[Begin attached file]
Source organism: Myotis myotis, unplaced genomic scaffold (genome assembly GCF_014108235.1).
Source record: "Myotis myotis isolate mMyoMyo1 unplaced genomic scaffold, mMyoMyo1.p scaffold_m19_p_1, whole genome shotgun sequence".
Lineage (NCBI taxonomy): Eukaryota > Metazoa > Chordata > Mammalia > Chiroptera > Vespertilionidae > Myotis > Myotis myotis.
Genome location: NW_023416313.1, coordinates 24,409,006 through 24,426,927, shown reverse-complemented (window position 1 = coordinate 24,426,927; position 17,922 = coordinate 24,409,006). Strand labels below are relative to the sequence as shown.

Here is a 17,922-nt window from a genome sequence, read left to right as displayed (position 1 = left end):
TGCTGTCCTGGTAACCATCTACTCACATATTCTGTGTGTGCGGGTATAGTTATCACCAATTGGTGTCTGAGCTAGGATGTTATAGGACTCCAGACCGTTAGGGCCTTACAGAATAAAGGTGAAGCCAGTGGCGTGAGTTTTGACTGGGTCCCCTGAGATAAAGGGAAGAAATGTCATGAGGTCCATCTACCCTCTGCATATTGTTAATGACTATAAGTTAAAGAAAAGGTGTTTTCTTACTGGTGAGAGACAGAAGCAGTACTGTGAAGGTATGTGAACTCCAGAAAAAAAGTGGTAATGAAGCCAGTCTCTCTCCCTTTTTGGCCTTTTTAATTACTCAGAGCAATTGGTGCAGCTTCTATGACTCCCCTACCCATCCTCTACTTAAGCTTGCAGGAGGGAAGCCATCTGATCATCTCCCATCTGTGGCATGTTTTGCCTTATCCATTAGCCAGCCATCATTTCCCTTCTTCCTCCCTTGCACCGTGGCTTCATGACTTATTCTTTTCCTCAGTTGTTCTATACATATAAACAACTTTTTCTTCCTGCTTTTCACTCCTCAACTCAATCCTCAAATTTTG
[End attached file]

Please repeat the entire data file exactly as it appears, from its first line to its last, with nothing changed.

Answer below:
Source organism: Myotis myotis, unplaced genomic scaffold (genome assembly GCF_014108235.1).
Source record: "Myotis myotis isolate mMyoMyo1 unplaced genomic scaffold, mMyoMyo1.p scaffold_m19_p_1, whole genome shotgun sequence".
Lineage (NCBI taxonomy): Eukaryota > Metazoa > Chordata > Mammalia > Chiroptera > Vespertilionidae > Myotis > Myotis myotis.
Genome location: NW_023416313.1, coordinates 24,409,006 through 24,426,927, shown reverse-complemented (window position 1 = coordinate 24,426,927; position 17,922 = coordinate 24,409,006). Strand labels below are relative to the sequence as shown.

Here is a 17,922-nt window from a genome sequence, read left to right as displayed (position 1 = left end):
TGCTGTCCTGGTAACCATCTACTCACATATTCTGTGTGTGCGGGTATAGTTATCACCAATTGGTGTCTGAGCTAGGATGTTATAGGACTCCAGACCGTTAGGGCCTTACAGAATAAAGGTGAAGCCAGTGGCGTGAGTTTTGACTGGGTCCCCTGAGATAAAGGGAAGAAATGTCATGAGGTCCATCTACCCTCTGCATATTGTTAATGACTATAAGTTAAAGAAAAGGTGTTTTCTTACTGGTGAGAGACAGAAGCAGTACTGTGAAGGTATGTGAACTCCAGAAAAAAAGTGGTAATGAAGCCAGTCTCTCTCCCTTTTTGGCCTTTTTAATTACTCAGAGCAATTGGTGCAGCTTCTATGACTCCCCTACCCATCCTCTACTTAAGCTTGCAGGAGGGAAGCCATCTGATCATCTCCCATCTGTGGCATGTTTTGCCTTATCCATTAGCCAGCCATCATTTCCCTTCTTCCTCCCTTGCACCGTGGCTTCATGACTTATTCTTTTCCTCAGTTGTTCTATACATATAAACAACTTTTTCTTCCTGCTTTTCACTCCTCAACTCAATCCTCAAATTTTG